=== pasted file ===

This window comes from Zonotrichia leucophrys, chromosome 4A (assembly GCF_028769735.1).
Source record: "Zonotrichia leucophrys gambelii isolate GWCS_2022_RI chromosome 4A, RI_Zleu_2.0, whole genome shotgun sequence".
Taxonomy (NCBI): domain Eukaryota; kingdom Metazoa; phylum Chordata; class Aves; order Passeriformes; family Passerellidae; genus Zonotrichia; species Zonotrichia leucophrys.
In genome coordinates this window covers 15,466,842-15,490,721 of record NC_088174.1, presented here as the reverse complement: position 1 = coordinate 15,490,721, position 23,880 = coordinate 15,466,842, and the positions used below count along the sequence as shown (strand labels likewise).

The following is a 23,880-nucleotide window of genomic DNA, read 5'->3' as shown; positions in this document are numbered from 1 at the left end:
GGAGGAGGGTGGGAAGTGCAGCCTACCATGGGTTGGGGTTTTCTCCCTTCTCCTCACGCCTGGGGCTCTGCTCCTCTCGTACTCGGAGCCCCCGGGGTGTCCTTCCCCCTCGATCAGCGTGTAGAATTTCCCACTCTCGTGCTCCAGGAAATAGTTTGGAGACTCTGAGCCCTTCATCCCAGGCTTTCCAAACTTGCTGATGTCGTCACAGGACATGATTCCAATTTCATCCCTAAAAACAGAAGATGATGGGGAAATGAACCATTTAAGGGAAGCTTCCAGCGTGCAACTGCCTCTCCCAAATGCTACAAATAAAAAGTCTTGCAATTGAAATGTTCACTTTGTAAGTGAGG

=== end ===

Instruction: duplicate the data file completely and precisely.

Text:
This window comes from Zonotrichia leucophrys, chromosome 4A (assembly GCF_028769735.1).
Source record: "Zonotrichia leucophrys gambelii isolate GWCS_2022_RI chromosome 4A, RI_Zleu_2.0, whole genome shotgun sequence".
Taxonomy (NCBI): domain Eukaryota; kingdom Metazoa; phylum Chordata; class Aves; order Passeriformes; family Passerellidae; genus Zonotrichia; species Zonotrichia leucophrys.
In genome coordinates this window covers 15,466,842-15,490,721 of record NC_088174.1, presented here as the reverse complement: position 1 = coordinate 15,490,721, position 23,880 = coordinate 15,466,842, and the positions used below count along the sequence as shown (strand labels likewise).

The following is a 23,880-nucleotide window of genomic DNA, read 5'->3' as shown; positions in this document are numbered from 1 at the left end:
GGAGGAGGGTGGGAAGTGCAGCCTACCATGGGTTGGGGTTTTCTCCCTTCTCCTCACGCCTGGGGCTCTGCTCCTCTCGTACTCGGAGCCCCCGGGGTGTCCTTCCCCCTCGATCAGCGTGTAGAATTTCCCACTCTCGTGCTCCAGGAAATAGTTTGGAGACTCTGAGCCCTTCATCCCAGGCTTTCCAAACTTGCTGATGTCGTCACAGGACATGATTCCAATTTCATCCCTAAAAACAGAAGATGATGGGGAAATGAACCATTTAAGGGAAGCTTCCAGCGTGCAACTGCCTCTCCCAAATGCTACAAATAAAAAGTCTTGCAATTGAAATGTTCACTTTGTAAGTGAGG